Rejection Letters – Save them or Trash Them?

b&w art by Steph-lol at DeviantArt.com
b&w art by Steph-lol – DeviantArt.com

Why save a rejection letter?
It’s an example of my tenacity! Evidence that somewhere in the world, someone has read my work.
But it’s a rejection letter, a generic one at that.
Rejection – dejection. The editor didn’t think your story was as amazing as you did.
A rejection letter is evidence of my ineptitude.
But some response is better than none at all. I’ll save it in a computer file.
Why? In saving a rejection letter, am I hanging onto something negative that might taint my writing in nearby files?

Or maybe…
I’m thinking about it too much.

On to writing the next piece, plotting the next novel, submitting the next story.
I’ll deal with what to do with rejection letters the next time I receive one.
I’m okay with that.
For now.

Advertisements

When a Writing Dream Becomes a Mission #amwriting

Dance leap on the beach

Two years ago, my lovely, well-read, Russian friend Irina and I were chatting over coffee, reflecting on how some people seem to soar toward their dreams while others — like us — do not. “Break through the wall,” Irina said. Somehow, those words resonated. Each night after my family settled into their beds, I held her words close as I stole upstairs and Just Wrote.

I finally started working on a novel idea that had been kicking around in my head for years– through countless short stories, writer’s workshops (in one of which I met my future husband), a writing conference or two, a local writers’ network I founded that lived on long after I left it. After that one conversation with Irina, I started my novel, one character, one plot idea at a time.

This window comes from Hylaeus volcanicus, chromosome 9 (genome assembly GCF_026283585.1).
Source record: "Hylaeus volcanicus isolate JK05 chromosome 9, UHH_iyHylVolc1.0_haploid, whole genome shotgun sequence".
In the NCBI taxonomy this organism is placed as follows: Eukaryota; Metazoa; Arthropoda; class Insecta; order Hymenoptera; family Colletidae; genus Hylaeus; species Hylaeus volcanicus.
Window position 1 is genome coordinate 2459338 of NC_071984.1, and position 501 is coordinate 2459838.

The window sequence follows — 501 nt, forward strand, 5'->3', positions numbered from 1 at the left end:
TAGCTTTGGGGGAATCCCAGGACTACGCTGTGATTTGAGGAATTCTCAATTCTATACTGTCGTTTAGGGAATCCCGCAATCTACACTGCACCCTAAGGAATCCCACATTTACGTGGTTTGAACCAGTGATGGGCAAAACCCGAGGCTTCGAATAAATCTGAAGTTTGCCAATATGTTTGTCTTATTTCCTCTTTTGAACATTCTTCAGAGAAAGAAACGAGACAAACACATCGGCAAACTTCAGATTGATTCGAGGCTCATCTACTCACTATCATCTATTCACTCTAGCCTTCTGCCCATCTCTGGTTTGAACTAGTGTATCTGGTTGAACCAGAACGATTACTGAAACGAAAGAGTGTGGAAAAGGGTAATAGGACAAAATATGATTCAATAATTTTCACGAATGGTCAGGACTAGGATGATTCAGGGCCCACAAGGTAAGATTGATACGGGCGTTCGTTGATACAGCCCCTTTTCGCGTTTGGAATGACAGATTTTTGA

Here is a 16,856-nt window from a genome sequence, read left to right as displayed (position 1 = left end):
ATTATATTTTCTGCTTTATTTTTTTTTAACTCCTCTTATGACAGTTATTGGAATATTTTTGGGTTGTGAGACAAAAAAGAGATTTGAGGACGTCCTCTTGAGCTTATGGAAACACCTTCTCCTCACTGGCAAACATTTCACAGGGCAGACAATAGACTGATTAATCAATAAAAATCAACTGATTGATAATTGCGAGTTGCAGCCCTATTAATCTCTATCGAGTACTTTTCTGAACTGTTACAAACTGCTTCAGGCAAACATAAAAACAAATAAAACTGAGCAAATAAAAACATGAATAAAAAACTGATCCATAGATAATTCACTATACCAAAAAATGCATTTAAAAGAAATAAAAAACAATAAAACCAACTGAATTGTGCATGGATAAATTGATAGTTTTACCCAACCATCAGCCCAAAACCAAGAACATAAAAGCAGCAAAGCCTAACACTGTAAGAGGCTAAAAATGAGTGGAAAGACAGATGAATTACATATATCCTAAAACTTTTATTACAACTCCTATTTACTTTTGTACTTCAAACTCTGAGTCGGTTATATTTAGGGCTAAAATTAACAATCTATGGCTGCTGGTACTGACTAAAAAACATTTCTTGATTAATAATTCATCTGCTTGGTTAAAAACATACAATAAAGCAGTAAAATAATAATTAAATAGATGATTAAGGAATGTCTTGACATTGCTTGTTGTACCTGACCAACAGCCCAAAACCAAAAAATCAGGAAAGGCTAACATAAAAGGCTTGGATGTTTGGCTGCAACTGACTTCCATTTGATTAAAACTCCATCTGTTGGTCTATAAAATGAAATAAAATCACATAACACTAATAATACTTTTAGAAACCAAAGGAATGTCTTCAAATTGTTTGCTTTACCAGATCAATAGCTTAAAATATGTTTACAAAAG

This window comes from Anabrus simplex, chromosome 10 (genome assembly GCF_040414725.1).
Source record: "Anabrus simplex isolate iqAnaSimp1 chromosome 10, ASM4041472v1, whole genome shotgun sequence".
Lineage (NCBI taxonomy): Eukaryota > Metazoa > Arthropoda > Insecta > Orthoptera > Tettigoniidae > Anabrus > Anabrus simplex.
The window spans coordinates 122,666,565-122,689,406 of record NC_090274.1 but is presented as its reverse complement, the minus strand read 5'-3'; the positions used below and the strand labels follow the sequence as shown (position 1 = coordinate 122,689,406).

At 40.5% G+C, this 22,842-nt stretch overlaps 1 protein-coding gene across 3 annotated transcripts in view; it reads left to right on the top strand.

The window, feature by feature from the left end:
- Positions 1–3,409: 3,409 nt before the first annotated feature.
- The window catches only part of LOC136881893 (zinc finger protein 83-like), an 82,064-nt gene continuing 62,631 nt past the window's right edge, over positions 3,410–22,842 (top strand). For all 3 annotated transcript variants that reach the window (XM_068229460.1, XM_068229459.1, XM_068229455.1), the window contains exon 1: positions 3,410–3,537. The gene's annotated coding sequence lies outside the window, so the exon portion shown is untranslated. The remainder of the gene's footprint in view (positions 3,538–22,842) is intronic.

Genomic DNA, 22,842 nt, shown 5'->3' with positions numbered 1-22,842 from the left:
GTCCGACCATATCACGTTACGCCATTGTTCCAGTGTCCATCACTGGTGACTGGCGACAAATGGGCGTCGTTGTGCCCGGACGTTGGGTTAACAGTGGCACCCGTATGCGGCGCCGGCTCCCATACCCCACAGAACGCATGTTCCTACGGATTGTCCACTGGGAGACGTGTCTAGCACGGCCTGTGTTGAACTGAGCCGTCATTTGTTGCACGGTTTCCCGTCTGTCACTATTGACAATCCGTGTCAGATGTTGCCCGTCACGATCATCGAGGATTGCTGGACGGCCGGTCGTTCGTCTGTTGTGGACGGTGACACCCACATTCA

And then abandoned it.

A few months later, I participated in my first National Novel Writing Month, jumped in with both feet, attended write-ins, checked off goals. And I completed the novel. Or a semblance of one. A rambling, complicated mess, actually. But alone in a Starbucks just before closing time I typed these words: “The End.” And I cried. I collected myself, went to the counter to buy a green tea, and when the Starbucks employee gave it to me for free he was joining my celebration and didn’t even know it.

I printed out the manuscript of my first novel, wrote out the scenes on flash cards, tried reordering them all into a semblance of a logical narrative. Then gave up.  I put the manuscript in a drawer, tossed the pile of scene cards on top, and left it.

But I kept writing.

Short stories, more novel ideas, observations on my fresh return to writing, my fear and excitement over witnessing what had always been a DREAM turning into a GOAL.  About the possibility that maybe it really is Never Too Late.

Then one day a character stepped out onto my page in all her feisty, loyal, kick-ass glory. Her magical world, her concept, all right there. And now I’m completing the third, much improved, 80,000-word draft of her YA fantasy story.

I wish I could explain how I finally broke through the wall. I think part of it is that, for so many years, I limited myself to only writing short stories because that seemed more attainable. But now I was finally allowing myself to write novels. As daunting as that had always seemed, I realized for the first time in my life that writing a novel was possible. And I loved it. Novels made sense to me because they are what I have always read. To be sure, writing a novel is as bloody difficult as everyone says, but I haven’t given up (well, not for more than a couple of days), and ideas for new novels are springing up all over the place.

As a writer, I still battle deep insecurities, but I breathe deep and jump back in to tackle those weak plot points, underdeveloped characters, and bad prose. The answers come. And I feel the shift.

My DREAM has become a MISSION.

–Eve Messenger